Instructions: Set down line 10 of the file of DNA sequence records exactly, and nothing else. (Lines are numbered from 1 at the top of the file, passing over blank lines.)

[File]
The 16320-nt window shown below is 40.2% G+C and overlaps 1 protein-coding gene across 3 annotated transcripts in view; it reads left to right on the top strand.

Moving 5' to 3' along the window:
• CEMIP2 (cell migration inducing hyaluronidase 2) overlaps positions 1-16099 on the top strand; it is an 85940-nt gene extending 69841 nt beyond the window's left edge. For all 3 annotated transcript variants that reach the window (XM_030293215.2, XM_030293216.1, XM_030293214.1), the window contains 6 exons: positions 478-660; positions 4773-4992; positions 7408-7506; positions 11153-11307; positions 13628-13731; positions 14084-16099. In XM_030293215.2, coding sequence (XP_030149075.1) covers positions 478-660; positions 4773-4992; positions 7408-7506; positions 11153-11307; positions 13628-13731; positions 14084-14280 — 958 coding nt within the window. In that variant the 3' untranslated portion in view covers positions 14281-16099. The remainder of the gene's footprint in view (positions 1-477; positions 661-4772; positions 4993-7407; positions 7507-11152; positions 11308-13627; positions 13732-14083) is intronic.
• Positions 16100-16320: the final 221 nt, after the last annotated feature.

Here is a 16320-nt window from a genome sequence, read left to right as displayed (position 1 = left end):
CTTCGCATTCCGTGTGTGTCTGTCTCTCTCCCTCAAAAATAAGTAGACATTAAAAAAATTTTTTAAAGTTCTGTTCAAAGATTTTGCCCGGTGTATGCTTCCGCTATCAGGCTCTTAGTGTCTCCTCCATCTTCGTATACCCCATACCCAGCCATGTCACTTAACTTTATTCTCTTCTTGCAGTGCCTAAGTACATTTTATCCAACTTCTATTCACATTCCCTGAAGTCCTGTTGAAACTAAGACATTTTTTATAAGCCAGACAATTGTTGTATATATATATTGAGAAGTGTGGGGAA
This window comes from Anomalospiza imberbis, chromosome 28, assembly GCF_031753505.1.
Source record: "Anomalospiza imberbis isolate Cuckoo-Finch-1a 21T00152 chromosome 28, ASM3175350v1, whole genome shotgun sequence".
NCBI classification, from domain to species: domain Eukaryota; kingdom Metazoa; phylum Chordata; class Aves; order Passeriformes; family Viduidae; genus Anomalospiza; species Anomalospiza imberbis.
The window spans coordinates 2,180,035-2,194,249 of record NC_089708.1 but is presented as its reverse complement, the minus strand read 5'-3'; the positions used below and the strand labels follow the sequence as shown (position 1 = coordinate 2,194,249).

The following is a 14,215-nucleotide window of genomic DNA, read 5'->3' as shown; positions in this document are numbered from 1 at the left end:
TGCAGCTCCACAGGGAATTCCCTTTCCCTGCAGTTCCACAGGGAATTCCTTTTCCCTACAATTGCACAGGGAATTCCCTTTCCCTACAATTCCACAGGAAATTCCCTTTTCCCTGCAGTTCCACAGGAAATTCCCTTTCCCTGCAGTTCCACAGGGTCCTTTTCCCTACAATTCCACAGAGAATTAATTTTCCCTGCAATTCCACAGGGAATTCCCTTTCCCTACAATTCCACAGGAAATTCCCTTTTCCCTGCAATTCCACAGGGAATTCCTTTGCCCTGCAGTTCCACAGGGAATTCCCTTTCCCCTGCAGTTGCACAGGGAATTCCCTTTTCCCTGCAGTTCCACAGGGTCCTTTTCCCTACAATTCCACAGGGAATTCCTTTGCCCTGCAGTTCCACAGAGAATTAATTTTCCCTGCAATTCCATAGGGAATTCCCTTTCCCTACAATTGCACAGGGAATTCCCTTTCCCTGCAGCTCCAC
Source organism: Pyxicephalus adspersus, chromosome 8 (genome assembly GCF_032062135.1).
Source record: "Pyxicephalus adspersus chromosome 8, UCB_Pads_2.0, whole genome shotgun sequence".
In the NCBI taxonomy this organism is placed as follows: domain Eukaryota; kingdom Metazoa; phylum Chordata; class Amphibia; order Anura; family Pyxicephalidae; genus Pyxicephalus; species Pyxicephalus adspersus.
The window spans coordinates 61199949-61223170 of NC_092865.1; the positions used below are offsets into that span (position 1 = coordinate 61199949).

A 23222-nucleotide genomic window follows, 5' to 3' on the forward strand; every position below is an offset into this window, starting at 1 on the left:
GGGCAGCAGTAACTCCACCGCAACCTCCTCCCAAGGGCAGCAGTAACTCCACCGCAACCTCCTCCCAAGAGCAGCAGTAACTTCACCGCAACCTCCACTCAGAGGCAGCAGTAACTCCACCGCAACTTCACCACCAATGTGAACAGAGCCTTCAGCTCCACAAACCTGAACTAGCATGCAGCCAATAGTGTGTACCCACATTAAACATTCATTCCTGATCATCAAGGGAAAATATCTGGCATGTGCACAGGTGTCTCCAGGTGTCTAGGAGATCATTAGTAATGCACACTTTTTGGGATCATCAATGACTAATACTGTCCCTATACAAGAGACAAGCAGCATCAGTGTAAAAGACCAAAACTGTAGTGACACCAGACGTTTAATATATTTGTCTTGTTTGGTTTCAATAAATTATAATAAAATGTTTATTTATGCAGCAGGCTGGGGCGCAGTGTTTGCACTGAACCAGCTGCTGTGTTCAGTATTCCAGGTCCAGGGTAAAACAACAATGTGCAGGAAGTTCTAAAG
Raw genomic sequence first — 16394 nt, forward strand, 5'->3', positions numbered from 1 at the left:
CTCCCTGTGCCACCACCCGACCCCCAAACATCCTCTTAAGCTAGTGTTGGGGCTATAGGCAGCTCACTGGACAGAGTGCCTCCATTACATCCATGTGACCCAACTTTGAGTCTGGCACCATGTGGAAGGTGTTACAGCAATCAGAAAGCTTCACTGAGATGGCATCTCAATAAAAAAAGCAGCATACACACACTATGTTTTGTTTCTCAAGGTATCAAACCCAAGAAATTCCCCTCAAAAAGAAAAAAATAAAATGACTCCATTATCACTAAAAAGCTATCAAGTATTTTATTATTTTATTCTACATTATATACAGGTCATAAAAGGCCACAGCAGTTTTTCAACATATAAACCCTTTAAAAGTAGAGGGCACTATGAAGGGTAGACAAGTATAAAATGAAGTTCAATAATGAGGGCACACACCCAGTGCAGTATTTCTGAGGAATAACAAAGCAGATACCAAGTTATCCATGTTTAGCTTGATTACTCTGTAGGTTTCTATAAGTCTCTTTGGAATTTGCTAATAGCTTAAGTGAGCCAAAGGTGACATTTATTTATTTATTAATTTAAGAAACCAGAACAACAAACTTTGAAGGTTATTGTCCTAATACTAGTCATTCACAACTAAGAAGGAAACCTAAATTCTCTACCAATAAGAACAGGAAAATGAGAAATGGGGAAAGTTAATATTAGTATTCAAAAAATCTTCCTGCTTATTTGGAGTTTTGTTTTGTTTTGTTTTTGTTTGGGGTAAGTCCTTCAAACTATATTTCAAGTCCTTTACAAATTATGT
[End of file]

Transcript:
The window spans coordinates 2,180,035-2,194,249 of record NC_089708.1 but is presented as its reverse complement, the minus strand read 5'-3'; the positions used below and the strand labels follow the sequence as shown (position 1 = coordinate 2,194,249).